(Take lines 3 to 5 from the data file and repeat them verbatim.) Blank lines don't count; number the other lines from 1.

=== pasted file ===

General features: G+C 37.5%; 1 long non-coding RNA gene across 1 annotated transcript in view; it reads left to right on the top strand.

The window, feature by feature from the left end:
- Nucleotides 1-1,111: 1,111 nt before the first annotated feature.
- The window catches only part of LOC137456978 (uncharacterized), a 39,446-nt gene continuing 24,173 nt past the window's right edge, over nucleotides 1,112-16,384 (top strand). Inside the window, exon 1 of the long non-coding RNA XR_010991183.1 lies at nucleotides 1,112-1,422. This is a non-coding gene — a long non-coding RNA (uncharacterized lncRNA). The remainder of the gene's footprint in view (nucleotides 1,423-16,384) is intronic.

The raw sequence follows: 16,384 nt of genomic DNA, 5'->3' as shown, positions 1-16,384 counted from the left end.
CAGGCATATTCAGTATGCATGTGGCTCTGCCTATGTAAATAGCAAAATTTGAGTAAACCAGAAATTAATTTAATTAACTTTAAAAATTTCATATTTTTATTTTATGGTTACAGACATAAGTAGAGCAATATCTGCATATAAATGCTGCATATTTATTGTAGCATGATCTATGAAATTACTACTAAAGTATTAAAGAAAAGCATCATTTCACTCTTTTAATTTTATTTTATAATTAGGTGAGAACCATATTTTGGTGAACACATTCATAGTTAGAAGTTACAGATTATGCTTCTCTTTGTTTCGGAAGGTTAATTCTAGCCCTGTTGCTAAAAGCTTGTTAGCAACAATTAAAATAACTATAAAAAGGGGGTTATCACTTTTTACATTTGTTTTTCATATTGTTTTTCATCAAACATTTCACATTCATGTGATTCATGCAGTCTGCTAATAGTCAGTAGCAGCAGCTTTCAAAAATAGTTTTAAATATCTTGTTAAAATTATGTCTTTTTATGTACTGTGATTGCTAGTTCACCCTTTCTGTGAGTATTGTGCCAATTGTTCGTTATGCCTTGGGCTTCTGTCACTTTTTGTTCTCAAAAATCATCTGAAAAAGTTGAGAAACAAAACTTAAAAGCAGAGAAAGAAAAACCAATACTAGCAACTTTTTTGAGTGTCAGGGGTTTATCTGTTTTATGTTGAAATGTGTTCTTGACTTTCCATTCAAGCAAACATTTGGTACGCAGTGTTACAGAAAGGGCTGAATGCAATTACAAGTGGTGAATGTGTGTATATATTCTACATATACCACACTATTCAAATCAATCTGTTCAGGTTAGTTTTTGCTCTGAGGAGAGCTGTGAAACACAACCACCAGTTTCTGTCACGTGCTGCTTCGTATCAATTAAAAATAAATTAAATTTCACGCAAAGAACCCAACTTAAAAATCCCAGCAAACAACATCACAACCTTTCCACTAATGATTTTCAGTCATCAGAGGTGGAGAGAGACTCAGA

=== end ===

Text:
- Nucleotides 1-1,111: 1,111 nt before the first annotated feature.
- The window catches only part of LOC137456978 (uncharacterized), a 39,446-nt gene continuing 24,173 nt past the window's right edge, over nucleotides 1,112-16,384 (top strand). Inside the window, exon 1 of the long non-coding RNA XR_010991183.1 lies at nucleotides 1,112-1,422. This is a non-coding gene — a long non-coding RNA (uncharacterized lncRNA). The remainder of the gene's footprint in view (nucleotides 1,423-16,384) is intronic.

The raw sequence follows: 16,384 nt of genomic DNA, 5'->3' as shown, positions 1-16,384 counted from the left end.